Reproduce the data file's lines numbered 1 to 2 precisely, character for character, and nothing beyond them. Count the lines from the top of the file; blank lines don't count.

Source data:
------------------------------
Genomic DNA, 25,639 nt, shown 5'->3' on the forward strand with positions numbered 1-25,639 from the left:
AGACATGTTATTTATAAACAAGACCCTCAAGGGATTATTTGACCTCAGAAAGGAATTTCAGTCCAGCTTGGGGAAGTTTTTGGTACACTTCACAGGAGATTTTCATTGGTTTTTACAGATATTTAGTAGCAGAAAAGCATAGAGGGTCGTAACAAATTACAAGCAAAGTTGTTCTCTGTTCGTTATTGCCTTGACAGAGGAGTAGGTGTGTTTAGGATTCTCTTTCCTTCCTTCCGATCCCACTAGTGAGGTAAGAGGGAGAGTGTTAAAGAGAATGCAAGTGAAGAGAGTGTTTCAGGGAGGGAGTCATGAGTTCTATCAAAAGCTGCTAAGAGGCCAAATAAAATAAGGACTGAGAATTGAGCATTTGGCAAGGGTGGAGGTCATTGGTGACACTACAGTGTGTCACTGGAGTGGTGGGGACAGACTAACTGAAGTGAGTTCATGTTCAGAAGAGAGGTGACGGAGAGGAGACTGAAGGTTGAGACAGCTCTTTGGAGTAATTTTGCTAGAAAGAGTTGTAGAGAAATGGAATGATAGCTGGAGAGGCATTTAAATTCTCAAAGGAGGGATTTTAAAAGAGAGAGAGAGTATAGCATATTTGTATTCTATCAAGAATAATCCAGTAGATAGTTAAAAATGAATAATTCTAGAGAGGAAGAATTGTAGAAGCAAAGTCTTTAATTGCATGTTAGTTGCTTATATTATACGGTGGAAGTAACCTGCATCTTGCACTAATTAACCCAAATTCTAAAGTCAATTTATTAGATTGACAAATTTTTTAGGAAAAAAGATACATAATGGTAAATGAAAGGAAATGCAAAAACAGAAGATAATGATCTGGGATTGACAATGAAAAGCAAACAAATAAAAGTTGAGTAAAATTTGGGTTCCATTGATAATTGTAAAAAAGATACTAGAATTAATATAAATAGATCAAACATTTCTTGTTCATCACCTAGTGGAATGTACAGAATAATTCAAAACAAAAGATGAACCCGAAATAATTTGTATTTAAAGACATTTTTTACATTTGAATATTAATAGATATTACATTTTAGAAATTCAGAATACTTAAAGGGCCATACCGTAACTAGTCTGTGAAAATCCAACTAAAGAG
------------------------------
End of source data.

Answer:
Genomic DNA, 25,639 nt, shown 5'->3' on the forward strand with positions numbered 1-25,639 from the left:
AGACATGTTATTTATAAACAAGACCCTCAAGGGATTATTTGACCTCAGAAAGGAATTTCAGTCCAGCTTGGGGAAGTTTTTGGTACACTTCACAGGAGATTTTCATTGGTTTTTACAGATATTTAGTAGCAGAAAAGCATAGAGGGTCGTAACAAATTACAAGCAAAGTTGTTCTCTGTTCGTTATTGCCTTGACAGAGGAGTAGGTGTGTTTAGGATTCTCTTTCCTTCCTTCCGATCCCACTAGTGAGGTAAGAGGGAGAGTGTTAAAGAGAATGCAAGTGAAGAGAGTGTTTCAGGGAGGGAGTCATGAGTTCTATCAAAAGCTGCTAAGAGGCCAAATAAAATAAGGACTGAGAATTGAGCATTTGGCAAGGGTGGAGGTCATTGGTGACACTACAGTGTGTCACTGGAGTGGTGGGGACAGACTAACTGAAGTGAGTTCATGTTCAGAAGAGAGGTGACGGAGAGGAGACTGAAGGTTGAGACAGCTCTTTGGAGTAATTTTGCTAGAAAGAGTTGTAGAGAAATGGAATGATAGCTGGAGAGGCATTTAAATTCTCAAAGGAGGGATTTTAAAAGAGAGAGAGAGTATAGCATATTTGTATTCTATCAAGAATAATCCAGTAGATAGTTAAAAATGAATAATTCTAGAGAGGAAGAATTGTAGAAGCAAAGTCTTTAATTGCATGTTAGTTGCTTATATTATACGGTGGAAGTAACCTGCATCTTGCACTAATTAACCCAAATTCTAAAGTCAATTTATTAGATTGACAAATTTTTTAGGAAAAAAGATACATAATGGTAAATGAAAGGAAATGCAAAAACAGAAGATAATGATCTGGGATTGACAATGAAAAGCAAACAAATAAAAGTTGAGTAAAATTTGGGTTCCATTGATAATTGTAAAAAAGATACTAGAATTAATATAAATAGATCAAACATTTCTTGTTCATCACCTAGTGGAATGTACAGAATAATTCAAAACAAAAGATGAACCCGAAATAATTTGTATTTAAAGACATTTTTTACATTTGAATATTAATAGATATTACATTTTAGAAATTCAGAATACTTAAAGGGCCATACCGTAACTAGTCTGTGAAAATCCAACTAAAGAG